The move sets aside 30-MHz spectrum of the 5.9-GHz band with the goal of enabling wireless communication between cars and other vehicles. Additionally, roadside infrastructure such as warning signs potentially will be able to talk to cars, the commission said.
The commission said that more than 42,000 Europeans died in road accidents in 2006, and more than 1.6 million were injured. One potential example of how this move can curb those figures is if a car detects a slippery patch on a road, a warning could be sent to all cars nearby.
Additionally, if a traffic management center needs to warn drivers of a sudden road closure, it would be able to send the information to a transmitter along the affected route, which then would pass it on to compatible vehicles that drive by. The EC noted that there are some 7,500 kilometers (4,660 miles) of traffic jams on the EU's roads every day.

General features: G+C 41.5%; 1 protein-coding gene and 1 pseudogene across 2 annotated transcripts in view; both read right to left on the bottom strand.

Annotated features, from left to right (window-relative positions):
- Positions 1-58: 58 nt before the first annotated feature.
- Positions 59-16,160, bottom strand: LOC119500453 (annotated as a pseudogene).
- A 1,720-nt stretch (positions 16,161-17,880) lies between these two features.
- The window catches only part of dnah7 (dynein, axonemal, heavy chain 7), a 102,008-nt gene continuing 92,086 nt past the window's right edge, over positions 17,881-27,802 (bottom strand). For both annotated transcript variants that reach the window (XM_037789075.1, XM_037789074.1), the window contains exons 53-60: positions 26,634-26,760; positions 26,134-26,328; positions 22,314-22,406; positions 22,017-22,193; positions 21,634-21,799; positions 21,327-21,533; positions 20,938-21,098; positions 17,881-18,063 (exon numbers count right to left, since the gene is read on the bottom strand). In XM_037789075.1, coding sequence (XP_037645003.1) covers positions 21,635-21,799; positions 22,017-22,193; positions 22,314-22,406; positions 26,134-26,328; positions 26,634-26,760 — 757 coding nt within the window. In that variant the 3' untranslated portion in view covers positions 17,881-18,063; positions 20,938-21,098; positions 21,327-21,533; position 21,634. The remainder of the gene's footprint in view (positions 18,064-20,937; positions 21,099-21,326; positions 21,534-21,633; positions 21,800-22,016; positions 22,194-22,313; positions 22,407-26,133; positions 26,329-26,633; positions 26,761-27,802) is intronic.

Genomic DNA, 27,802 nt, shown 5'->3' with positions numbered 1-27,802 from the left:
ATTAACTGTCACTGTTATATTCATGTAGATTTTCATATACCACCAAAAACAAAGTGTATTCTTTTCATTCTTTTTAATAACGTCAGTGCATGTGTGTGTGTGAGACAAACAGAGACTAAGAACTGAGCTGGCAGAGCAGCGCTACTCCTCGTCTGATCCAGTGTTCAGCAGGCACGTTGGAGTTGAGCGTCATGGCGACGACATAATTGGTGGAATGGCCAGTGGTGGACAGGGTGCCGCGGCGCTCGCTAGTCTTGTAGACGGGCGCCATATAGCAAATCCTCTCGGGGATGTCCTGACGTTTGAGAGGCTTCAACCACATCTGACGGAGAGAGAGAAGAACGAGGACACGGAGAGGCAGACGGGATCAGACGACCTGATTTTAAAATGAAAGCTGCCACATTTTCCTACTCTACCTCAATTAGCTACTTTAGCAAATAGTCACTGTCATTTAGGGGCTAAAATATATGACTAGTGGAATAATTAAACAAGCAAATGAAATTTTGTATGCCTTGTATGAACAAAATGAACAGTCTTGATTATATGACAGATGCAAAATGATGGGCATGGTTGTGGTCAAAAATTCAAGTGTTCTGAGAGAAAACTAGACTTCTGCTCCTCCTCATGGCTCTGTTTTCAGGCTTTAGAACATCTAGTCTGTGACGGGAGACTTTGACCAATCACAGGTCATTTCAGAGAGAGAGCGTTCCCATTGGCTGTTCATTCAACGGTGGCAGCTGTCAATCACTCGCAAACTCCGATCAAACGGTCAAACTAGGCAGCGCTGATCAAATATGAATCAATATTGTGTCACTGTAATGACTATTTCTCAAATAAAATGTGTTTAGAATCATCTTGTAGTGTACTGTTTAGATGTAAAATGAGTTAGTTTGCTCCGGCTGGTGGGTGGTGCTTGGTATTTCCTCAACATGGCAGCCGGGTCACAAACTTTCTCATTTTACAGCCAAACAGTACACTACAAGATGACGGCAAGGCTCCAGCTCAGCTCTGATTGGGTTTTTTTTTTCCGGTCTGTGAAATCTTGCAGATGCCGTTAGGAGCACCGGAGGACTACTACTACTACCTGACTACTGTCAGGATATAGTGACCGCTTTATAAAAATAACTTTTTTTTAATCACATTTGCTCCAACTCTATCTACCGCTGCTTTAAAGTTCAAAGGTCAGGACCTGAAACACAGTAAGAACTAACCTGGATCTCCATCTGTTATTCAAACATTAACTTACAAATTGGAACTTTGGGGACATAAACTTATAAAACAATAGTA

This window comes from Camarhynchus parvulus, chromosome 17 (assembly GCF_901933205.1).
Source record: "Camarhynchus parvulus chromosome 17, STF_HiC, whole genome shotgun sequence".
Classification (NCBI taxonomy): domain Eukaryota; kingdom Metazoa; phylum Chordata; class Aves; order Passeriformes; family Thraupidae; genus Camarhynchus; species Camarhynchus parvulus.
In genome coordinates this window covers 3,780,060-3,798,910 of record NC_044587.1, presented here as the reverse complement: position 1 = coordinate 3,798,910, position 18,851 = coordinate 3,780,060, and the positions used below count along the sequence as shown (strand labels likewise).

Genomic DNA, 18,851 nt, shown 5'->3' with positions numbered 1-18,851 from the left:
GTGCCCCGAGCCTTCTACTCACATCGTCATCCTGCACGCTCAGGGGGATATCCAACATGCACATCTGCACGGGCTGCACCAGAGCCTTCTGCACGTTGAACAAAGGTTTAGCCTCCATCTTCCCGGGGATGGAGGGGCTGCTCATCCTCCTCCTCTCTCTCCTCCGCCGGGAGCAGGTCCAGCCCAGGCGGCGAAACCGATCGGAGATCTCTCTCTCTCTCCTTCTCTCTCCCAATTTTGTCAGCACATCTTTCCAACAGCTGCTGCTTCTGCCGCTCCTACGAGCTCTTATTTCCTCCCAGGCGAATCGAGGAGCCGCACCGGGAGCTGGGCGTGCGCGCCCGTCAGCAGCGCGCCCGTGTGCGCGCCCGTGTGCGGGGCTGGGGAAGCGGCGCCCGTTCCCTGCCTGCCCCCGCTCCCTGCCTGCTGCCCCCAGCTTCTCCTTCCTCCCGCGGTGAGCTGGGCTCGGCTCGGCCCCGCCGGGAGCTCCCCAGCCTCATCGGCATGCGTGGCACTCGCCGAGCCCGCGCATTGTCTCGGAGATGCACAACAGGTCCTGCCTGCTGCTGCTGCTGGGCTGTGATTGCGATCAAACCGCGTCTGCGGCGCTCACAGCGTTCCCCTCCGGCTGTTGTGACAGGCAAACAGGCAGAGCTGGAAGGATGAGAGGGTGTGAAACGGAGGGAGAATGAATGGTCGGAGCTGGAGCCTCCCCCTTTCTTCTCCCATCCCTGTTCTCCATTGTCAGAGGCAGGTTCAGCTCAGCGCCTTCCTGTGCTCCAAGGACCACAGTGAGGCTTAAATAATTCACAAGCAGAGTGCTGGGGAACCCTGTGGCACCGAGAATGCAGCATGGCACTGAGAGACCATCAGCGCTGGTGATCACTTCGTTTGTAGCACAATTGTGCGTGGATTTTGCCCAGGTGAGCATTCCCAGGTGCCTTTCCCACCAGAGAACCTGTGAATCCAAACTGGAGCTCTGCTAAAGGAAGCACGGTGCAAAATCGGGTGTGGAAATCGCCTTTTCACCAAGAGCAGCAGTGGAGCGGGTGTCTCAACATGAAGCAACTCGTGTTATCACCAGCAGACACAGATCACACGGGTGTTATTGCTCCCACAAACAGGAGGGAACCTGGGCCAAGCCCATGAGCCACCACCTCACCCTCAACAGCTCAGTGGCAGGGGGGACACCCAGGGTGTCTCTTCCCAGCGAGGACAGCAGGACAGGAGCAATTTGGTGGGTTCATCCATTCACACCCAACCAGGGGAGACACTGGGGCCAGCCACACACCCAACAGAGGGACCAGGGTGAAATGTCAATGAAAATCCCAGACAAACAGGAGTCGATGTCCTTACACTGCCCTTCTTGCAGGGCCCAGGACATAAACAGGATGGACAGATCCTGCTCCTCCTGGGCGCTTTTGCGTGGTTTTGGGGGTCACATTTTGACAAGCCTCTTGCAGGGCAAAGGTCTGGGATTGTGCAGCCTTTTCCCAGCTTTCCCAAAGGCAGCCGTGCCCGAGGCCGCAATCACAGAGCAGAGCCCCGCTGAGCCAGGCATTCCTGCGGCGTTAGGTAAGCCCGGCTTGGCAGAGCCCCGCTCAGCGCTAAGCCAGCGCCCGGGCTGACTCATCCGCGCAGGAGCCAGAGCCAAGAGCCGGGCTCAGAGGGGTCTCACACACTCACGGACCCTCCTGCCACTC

"Today's Commission decision is a decisive step towards meeting the European goal of reducing road accidents," said Viviane Reding, the European Union's telecoms commissioner, in a statement. "Getting critical messages through quickly and accurately is a must for road safety."
Beyond safety reasons, the move could also save money, as the commission said the costs caused by traffic congestion are well into the billions.
Satellite navigation units from Dash Navigation, TomTom, and others can already provide motorists with real-time traffic information, as can some cellular navigation services. But this move ensures that a standard system can be developed EU-wide, the commission said.